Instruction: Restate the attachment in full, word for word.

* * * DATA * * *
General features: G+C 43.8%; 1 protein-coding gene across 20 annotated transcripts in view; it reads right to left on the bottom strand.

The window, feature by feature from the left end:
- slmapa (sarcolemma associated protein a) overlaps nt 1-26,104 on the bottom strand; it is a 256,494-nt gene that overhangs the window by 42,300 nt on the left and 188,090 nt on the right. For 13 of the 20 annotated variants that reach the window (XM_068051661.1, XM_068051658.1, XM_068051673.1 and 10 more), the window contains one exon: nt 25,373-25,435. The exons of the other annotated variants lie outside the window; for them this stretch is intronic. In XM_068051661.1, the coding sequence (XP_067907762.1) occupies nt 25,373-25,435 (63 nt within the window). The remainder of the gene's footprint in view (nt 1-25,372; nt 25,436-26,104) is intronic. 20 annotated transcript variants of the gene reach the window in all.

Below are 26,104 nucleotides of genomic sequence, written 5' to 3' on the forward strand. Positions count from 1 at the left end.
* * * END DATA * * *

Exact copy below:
General features: G+C 43.8%; 1 protein-coding gene across 20 annotated transcripts in view; it reads right to left on the bottom strand.

The window, feature by feature from the left end:
- slmapa (sarcolemma associated protein a) overlaps nt 1-26,104 on the bottom strand; it is a 256,494-nt gene that overhangs the window by 42,300 nt on the left and 188,090 nt on the right. For 13 of the 20 annotated variants that reach the window (XM_068051661.1, XM_068051658.1, XM_068051673.1 and 10 more), the window contains one exon: nt 25,373-25,435. The exons of the other annotated variants lie outside the window; for them this stretch is intronic. In XM_068051661.1, the coding sequence (XP_067907762.1) occupies nt 25,373-25,435 (63 nt within the window). The remainder of the gene's footprint in view (nt 1-25,372; nt 25,436-26,104) is intronic. 20 annotated transcript variants of the gene reach the window in all.

Below are 26,104 nucleotides of genomic sequence, written 5' to 3' on the forward strand. Positions count from 1 at the left end.